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baksheesh (BAK-sheesh) noun

A payment, such as a tip or bribe.

[From Persian bakhshish, from bakhshidan, from baksh (to give).]

"A certain favoritism, even in the absence of baksheesh-pocketing headwaiters, is indispensable to restaurants that expect to maintain a steady clientele - especially in New York, where every other big shot seems to demand the `best' table and, instead of something fabulous to eat, a custom-baked potato." Thomas McNamee, The Joy of Cooking: In the Kitchen of a Chic French Restaurant, The New York Times Book Review, Jun 23, 2002.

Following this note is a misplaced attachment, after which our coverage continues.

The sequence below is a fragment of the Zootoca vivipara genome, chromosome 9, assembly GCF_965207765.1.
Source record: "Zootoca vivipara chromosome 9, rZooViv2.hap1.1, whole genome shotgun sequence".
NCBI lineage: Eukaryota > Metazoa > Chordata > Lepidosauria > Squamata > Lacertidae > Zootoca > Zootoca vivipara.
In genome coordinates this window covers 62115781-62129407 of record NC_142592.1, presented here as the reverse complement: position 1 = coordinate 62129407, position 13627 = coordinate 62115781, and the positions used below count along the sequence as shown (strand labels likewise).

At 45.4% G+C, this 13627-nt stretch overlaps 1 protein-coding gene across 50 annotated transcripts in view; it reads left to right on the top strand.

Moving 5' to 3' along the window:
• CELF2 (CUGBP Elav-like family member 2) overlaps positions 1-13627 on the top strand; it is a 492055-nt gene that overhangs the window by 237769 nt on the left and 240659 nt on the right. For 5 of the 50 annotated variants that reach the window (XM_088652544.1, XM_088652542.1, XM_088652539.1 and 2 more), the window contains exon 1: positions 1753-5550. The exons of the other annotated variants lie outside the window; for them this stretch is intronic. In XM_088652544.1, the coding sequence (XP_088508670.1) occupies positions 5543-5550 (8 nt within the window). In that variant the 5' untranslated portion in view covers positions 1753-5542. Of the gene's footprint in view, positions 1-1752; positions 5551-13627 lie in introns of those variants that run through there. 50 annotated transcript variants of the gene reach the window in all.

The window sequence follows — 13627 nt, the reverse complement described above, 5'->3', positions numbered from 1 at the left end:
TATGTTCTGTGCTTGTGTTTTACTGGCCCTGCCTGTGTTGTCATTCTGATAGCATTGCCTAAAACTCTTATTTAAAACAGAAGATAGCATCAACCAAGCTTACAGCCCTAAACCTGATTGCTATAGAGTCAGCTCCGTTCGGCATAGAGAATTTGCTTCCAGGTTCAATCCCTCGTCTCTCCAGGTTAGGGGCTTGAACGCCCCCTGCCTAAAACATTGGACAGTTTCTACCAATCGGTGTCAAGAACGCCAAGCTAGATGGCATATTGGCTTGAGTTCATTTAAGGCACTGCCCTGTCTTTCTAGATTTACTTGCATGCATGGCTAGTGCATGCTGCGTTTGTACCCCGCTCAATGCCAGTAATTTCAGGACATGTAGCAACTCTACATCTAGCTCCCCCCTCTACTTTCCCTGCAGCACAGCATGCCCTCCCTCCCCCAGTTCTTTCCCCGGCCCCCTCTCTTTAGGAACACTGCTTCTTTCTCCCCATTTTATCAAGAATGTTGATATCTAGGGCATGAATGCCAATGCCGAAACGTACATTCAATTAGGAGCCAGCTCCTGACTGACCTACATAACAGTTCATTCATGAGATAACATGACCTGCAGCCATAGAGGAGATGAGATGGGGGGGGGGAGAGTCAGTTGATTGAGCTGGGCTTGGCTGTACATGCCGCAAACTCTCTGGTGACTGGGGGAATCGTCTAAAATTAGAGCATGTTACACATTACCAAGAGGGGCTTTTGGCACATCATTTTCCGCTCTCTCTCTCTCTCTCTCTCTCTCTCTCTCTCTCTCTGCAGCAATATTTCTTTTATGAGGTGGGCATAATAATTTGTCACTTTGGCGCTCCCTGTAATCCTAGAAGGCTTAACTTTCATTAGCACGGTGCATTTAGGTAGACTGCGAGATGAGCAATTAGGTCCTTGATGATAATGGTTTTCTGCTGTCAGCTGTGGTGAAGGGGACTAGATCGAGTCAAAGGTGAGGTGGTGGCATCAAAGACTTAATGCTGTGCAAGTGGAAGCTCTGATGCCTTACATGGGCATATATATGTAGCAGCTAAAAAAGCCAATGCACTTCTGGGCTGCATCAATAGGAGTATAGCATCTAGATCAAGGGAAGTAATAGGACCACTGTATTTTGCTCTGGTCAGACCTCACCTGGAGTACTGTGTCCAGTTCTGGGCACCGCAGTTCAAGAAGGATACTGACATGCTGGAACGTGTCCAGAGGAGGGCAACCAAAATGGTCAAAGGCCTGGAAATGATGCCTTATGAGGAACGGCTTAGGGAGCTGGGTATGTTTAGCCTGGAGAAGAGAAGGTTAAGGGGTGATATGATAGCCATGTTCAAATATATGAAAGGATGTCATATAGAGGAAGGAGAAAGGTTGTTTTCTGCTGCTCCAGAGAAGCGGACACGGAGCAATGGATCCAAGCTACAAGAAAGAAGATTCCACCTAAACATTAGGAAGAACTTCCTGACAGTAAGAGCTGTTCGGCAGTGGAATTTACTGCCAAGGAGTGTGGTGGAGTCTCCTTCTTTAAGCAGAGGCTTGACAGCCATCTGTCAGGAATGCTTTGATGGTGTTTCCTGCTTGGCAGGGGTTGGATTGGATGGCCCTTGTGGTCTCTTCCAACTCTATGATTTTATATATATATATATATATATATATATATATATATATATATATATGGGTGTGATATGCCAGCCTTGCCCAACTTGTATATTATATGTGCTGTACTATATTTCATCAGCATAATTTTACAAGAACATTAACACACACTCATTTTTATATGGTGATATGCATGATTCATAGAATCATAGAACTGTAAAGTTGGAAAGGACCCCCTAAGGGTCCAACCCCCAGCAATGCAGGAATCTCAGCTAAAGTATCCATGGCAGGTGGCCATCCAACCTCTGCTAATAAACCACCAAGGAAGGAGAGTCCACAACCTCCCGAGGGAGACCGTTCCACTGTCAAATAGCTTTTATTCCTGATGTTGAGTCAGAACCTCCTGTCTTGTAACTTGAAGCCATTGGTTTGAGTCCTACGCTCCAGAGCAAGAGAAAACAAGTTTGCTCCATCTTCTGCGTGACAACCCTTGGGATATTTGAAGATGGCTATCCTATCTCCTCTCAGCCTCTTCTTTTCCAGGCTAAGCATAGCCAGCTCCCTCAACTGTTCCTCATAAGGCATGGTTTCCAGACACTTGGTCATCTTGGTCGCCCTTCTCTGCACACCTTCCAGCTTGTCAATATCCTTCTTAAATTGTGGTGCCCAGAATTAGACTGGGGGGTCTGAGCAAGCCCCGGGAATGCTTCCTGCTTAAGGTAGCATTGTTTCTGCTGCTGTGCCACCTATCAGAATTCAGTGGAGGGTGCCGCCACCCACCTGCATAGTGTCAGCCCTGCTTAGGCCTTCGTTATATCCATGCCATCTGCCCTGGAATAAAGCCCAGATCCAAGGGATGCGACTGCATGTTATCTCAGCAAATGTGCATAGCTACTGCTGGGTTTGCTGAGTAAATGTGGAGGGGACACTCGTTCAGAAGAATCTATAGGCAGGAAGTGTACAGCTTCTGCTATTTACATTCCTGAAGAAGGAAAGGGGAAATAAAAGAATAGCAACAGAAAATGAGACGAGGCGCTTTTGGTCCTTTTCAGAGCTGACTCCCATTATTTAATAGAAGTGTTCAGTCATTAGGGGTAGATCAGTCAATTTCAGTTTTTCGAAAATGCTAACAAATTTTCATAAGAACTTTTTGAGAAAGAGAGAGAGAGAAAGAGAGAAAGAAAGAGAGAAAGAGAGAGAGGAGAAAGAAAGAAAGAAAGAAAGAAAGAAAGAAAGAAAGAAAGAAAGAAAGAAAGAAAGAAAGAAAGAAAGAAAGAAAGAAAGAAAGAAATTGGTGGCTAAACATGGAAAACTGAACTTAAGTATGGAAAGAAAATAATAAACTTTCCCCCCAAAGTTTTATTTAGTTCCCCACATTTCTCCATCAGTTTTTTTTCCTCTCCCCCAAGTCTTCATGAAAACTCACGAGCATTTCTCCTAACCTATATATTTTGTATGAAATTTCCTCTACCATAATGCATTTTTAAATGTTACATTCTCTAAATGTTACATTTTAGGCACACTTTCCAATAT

"About 130 officials were fired for taking baksheesh, and the volume of tariff revenue that actually reached state coffers jumped by almost 50% in two years." Maturing Mozambique, The Economist (London) Dec 4, 1999.

This week's theme: words `borrowed' from other languages.


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